My Country, My Country
The emotional toll of the occupation of Iraq
From its plaintive title to its melancholy soundtrack, “My Country, My Country” is an appropriately mournful look at the chaos of Iraq under American occupation. Filmed over the course of eight months, from June 2004 to February 2005, this documentary views the run-up to the January elections for the national assembly primarily through the eyes of Dr. Riyadh, a Sunni candidate and physician who runs a free clinic in Baghdad. It is a reflection of the situation in Iraq that the director, Laura Poitras, decided not to disclose the doctor’s last name for the sake of his security, even though it has been made public.
Soft-spoken and dignified, Dr. Riyadh offers medicine, advice and sometimes money to patients traumatized by years of violence and uncertainty. Yet a pall of failure hangs over the film as he tries to dissuade the Sunni leadership from boycotting the elections and argues with the United States military over the incarceration of a 9-year-old boy. Around him the movie teems with American soldiers, United Nations officials and private security contractors, as well as Kurdish militia and mujahedeen. At home his outspoken wife, Samera, and six children wonder if voting will get them killed.
Without comment but with unusual sensitivity, Ms. Poitras, exposes the emotional toll of occupation on Iraqis and American soldiers alike. Nosing around in rubble-strewn neighborhoods and peering through the wire at prisoners in Abu Ghraib, Ms. Poitras and her camera find little to celebrate. “My Country, My Country” may appear to be strictly observational, but its images and structure inevitably question the legitimacy of democracy at gunpoint, leaving us with the feeling that this particular mission is far from accomplished. (J. Catsoulis, New York Times)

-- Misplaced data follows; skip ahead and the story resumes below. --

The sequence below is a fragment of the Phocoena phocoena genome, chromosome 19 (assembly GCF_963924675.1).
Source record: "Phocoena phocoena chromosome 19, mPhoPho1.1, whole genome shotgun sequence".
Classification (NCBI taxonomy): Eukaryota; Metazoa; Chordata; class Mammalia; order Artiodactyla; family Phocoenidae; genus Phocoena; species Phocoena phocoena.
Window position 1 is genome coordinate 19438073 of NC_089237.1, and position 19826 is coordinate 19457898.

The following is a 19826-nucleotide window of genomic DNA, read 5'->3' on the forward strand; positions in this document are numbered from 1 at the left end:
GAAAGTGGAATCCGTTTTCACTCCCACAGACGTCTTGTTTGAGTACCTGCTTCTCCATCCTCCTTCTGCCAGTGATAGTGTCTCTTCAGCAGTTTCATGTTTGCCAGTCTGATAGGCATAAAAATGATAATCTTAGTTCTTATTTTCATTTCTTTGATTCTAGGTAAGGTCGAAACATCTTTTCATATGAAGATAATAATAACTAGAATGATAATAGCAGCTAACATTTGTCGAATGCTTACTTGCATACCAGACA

My Country, My Country
Sat September 30, 2006, 7:00 & 9:00, Muenzinger Auditorium
USA, 2006, in English, Color, 90 min
10 films for $60 with punch card
$9 general admission.
$7 w/UCB student ID,
$7 for senior citizens
$1 discount to anyone with a bike helmet
Free on your birthday! CU Cinema Studies students get in free.
Pay lot 360 (now only $1/hour!), across from the buffalo statue and next to the
Duane Physics tower, is closest to Muenzinger. Free parking can be found after 5pm at the meters
along Colorado Ave east of Folsom stadium and along University Ave west of Macky.
Park elsewhere and catch the HOP to campus
International Film Series
(Originally called The University Film Commission)
Established 1941 by James Sandoe.
First Person Cinema
(Originally called The Experimental Cinema Group)
Established 1955 by Carla Selby, Gladney Oakley, Bruce Conner and Stan Brakhage.
C.U. Film Program
(AKA The Rocky Mountain Film Center)
First offered degrees in filmmaking and critical studies in 1989 under the guidance of Virgil
Created by Suranjan Ganguly in 2003.
C.U. Department of Cinema Studies & Moving Image Arts
Established 2017 by Chair Ernesto Acevedo-Muñoz.